Wealthy colleges should just admit more students, one of their biggest critics says

Last week Higher Ed Dive published the first of a two-part conversation with Evan Mandery, author of the book “Poison Ivy: How Elite Colleges Divide Us.”

Mandary graduated from Harvard University. Today, he’s a professor at John Jay College of Criminal Justice, which is part of the City University of New York system. He’s become one of the leading critics of Ivy League and other super-wealthy universities.

Wealthy institutions, particularly those with endowments exceeding $1 billion, have a special obligation, he argues: “Actually do good.”

His broader case is that these institutions do more to keep rich people rich than to boost socioeconomic mobility or pursue any other greater good. All higher ed leaders may not agree with his stance. But at a time when the public sharply questions the value of higher education, and when trust in institutions of all types is plummeting, it’s worth understanding.

Here’s the remainder of the conversation.

This interview has been edited for clarity and brevity. 

HIGHER ED DIVE: You don’t seem to think there’s a silver bullet that will solve all of your criticisms. But should Ivy League colleges simply admit more students?

Optional Caption

Permission granted by Evan Mandery


EVAN MANDERY: I think you’re right to start there. It’s the simplest, most politically tenable solution, and it’s the most conspicuous that it hasn’t happened.

Part of Harvard’s resistance to changing the status quo, or their indignant commitment to continuing affirmative action for rich Whites, is — they’re not going to say this, but it’s obvious — they don’t want to unsettle the relationships they have with Groton and Andover and Exeter and 50 club lacrosse programs.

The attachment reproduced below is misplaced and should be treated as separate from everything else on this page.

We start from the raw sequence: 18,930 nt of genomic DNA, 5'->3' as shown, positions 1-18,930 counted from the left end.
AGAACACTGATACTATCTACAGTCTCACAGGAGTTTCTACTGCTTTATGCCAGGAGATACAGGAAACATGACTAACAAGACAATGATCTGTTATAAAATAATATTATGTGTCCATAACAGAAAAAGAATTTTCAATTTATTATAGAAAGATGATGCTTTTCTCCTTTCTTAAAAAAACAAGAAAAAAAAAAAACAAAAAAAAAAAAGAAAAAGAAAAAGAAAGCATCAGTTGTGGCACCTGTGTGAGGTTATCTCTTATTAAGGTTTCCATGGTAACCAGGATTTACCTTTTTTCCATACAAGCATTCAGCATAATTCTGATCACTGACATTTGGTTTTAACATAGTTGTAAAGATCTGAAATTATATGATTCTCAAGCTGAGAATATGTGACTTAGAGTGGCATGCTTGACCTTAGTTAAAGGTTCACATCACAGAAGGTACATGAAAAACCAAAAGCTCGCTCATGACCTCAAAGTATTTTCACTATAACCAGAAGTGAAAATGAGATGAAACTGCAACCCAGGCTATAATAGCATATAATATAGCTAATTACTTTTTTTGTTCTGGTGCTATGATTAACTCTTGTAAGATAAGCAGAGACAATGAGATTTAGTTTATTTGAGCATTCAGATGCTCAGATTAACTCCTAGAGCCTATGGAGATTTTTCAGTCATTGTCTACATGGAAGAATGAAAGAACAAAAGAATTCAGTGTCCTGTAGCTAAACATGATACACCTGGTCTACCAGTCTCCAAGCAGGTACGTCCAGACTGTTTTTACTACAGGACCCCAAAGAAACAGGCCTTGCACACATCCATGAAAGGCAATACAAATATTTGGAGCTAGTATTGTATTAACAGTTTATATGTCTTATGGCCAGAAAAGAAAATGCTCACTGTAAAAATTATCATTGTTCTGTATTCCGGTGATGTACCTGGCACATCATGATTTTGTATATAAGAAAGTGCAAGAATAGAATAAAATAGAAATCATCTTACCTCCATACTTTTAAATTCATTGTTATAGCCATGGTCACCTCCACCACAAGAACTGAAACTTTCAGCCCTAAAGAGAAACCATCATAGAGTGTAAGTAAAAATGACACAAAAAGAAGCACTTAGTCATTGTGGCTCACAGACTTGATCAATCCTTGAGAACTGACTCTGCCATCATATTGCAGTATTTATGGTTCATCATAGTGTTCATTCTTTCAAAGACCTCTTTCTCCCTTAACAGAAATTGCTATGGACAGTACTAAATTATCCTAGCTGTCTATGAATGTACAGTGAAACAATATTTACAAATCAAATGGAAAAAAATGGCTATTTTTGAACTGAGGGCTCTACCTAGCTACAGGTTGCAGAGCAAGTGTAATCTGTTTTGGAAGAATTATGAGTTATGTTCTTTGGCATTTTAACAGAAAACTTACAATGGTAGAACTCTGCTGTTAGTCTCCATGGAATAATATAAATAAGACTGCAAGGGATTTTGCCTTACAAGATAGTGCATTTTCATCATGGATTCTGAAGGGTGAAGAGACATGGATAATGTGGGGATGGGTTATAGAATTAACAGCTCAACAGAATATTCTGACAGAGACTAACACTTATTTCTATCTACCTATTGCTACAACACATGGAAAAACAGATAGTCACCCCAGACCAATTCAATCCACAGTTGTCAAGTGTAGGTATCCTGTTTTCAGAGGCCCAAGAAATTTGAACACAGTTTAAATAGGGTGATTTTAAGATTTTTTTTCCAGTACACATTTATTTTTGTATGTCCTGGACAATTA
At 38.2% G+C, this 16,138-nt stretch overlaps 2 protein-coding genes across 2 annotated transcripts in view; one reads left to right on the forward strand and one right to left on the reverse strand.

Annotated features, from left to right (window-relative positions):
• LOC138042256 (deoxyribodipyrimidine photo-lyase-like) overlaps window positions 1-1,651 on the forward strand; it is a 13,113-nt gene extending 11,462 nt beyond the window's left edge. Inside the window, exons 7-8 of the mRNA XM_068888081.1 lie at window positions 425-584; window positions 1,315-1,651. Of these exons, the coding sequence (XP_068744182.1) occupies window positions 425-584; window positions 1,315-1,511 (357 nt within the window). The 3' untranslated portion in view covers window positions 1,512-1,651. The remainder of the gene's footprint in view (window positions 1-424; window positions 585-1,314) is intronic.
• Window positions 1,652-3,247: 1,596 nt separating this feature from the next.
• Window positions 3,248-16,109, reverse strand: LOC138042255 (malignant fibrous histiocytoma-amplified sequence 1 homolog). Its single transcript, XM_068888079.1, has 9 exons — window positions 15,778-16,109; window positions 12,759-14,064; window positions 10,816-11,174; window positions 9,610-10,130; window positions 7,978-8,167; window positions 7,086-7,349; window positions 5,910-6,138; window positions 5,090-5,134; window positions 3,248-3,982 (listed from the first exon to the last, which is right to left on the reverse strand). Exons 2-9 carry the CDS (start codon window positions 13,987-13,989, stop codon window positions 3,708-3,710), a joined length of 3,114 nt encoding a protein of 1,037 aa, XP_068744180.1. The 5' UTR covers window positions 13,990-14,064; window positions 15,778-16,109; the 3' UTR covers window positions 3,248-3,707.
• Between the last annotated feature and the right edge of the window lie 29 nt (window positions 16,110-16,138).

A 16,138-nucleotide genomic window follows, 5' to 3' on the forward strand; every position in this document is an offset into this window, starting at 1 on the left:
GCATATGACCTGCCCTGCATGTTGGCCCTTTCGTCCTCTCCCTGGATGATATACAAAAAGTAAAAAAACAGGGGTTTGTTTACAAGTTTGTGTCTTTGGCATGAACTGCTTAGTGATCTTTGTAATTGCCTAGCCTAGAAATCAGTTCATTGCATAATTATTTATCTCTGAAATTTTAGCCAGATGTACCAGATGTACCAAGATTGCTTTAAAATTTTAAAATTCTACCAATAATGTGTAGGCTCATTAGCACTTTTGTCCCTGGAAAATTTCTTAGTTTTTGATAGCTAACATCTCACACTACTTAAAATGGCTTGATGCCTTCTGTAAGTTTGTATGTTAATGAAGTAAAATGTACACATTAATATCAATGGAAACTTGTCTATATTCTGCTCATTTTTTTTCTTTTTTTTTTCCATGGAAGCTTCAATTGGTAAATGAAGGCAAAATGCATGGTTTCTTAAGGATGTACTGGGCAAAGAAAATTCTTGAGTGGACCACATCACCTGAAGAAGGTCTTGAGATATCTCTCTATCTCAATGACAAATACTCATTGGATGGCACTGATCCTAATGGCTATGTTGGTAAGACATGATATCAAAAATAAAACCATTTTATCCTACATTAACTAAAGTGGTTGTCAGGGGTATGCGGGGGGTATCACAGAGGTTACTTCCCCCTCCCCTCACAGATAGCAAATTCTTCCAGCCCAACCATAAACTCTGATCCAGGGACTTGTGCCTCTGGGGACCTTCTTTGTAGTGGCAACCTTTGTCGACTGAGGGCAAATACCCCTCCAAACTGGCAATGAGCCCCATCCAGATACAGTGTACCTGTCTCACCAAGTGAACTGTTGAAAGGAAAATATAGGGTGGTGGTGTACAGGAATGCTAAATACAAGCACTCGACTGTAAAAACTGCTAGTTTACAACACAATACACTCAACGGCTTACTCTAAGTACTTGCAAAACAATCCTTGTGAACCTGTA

But increasing the capacity would be a very easy way to maintain those relationships. It could be potentially transformative for communities. 

Imagine a Harvard Detroit. Are they really so worried it would damage their brand? I’m very, very dubious that it would.

How many students should they add?

Doubling capacity with an aim of dramatically increasing overall socioeconomic diversity feels to me like something they could do.

Would that make a difference? Well, it would make a difference for the 6,000 undergraduates — or 1,500 undergraduates per year — that they admitted.

There’s no single response to this. Every life matters. But, you know, collectively, let’s say 1,500 students per year, eight colleges. You’re talking 12,000 to 15,000 students per cohort, 150,000 over the course of a decade.

That feels like a real difference to me. It ain’t nothing.

What would have to happen for such an expansion to be executed in a just way, in your eyes?

I’ve always focused on starting by ending unjust practices. So, obviously, legacy and preference for donors and alumni children is utterly indefensible. There is nobody who is not an administrator at one of these colleges who defends one of these practices.

You mention how many tax breaks these institutions receive. But something very interesting happened during the Trump administration: Republicans passed a tax on net investment income at colleges with large endowments.

Trump did a 1.4% excise tax. It was a rounding error for these colleges, and it was just punitive of elites who are the college-educated elites who obviously didn’t vote for him.

So the next Republican administration could just tax colleges with endowments over a certain level more highly. Then poor kids would have nothing to show for it, as they have nothing to show for what Trump did.

Or the left can say, “Hey, you’ve been getting a free pass for so long, here’s a list of goals you can commit yourself to. You need to show meaningful progress toward one or more of these in order to get this benefit.”

It’s going to come from the left or the right or both, and the question is whether or not the tax break is going to be leveraged to do some good for socioeconomically disadvantaged kids or whether it is just going to be punitive.

Your book references the money Michael Bloomberg gave to Johns Hopkins University, saying something to the effect of, “Imagine what a CUNY college could do with this.” 

I argue that Mike Bloomberg’s gift, like David Geffen building a new New York Philharmonic Hall, is generous and not just — especially in the case of Johns Hopkins, because it exacerbates the divide between the haves and have-nots.

It’s very hard for people to have a sense of big numbers. One thing I ask in the book is, what does it look like if Harvard increases its draw on its endowment [by a percentage point]? That’s an extra $500 million.

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